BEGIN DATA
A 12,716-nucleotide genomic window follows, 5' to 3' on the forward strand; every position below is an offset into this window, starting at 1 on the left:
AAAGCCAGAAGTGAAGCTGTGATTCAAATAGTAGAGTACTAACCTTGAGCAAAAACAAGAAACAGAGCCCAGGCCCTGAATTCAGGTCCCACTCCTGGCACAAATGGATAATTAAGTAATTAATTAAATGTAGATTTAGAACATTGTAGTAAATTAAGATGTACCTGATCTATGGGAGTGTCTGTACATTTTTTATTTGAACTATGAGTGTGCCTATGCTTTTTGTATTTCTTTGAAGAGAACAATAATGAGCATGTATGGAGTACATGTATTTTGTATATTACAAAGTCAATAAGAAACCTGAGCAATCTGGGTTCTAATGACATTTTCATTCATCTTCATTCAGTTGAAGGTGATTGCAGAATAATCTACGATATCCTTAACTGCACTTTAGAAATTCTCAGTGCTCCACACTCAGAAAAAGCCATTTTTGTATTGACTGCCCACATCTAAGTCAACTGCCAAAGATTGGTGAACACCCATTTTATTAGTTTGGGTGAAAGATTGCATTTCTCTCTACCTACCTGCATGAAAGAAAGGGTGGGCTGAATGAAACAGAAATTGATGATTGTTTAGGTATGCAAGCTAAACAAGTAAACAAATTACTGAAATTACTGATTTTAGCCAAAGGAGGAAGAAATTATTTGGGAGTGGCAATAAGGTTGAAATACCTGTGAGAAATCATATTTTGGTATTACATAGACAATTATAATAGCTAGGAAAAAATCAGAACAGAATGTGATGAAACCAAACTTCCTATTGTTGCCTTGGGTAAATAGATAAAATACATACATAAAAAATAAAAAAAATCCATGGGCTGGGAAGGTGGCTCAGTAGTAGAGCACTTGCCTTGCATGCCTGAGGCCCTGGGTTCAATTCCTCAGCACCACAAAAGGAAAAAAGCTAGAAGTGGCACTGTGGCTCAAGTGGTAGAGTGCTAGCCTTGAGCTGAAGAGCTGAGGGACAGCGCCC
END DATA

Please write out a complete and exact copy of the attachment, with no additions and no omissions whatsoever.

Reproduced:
A 12,716-nucleotide genomic window follows, 5' to 3' on the forward strand; every position below is an offset into this window, starting at 1 on the left:
AAAGCCAGAAGTGAAGCTGTGATTCAAATAGTAGAGTACTAACCTTGAGCAAAAACAAGAAACAGAGCCCAGGCCCTGAATTCAGGTCCCACTCCTGGCACAAATGGATAATTAAGTAATTAATTAAATGTAGATTTAGAACATTGTAGTAAATTAAGATGTACCTGATCTATGGGAGTGTCTGTACATTTTTTATTTGAACTATGAGTGTGCCTATGCTTTTTGTATTTCTTTGAAGAGAACAATAATGAGCATGTATGGAGTACATGTATTTTGTATATTACAAAGTCAATAAGAAACCTGAGCAATCTGGGTTCTAATGACATTTTCATTCATCTTCATTCAGTTGAAGGTGATTGCAGAATAATCTACGATATCCTTAACTGCACTTTAGAAATTCTCAGTGCTCCACACTCAGAAAAAGCCATTTTTGTATTGACTGCCCACATCTAAGTCAACTGCCAAAGATTGGTGAACACCCATTTTATTAGTTTGGGTGAAAGATTGCATTTCTCTCTACCTACCTGCATGAAAGAAAGGGTGGGCTGAATGAAACAGAAATTGATGATTGTTTAGGTATGCAAGCTAAACAAGTAAACAAATTACTGAAATTACTGATTTTAGCCAAAGGAGGAAGAAATTATTTGGGAGTGGCAATAAGGTTGAAATACCTGTGAGAAATCATATTTTGGTATTACATAGACAATTATAATAGCTAGGAAAAAATCAGAACAGAATGTGATGAAACCAAACTTCCTATTGTTGCCTTGGGTAAATAGATAAAATACATACATAAAAAATAAAAAAAATCCATGGGCTGGGAAGGTGGCTCAGTAGTAGAGCACTTGCCTTGCATGCCTGAGGCCCTGGGTTCAATTCCTCAGCACCACAAAAGGAAAAAAGCTAGAAGTGGCACTGTGGCTCAAGTGGTAGAGTGCTAGCCTTGAGCTGAAGAGCTGAGGGACAGCGCCC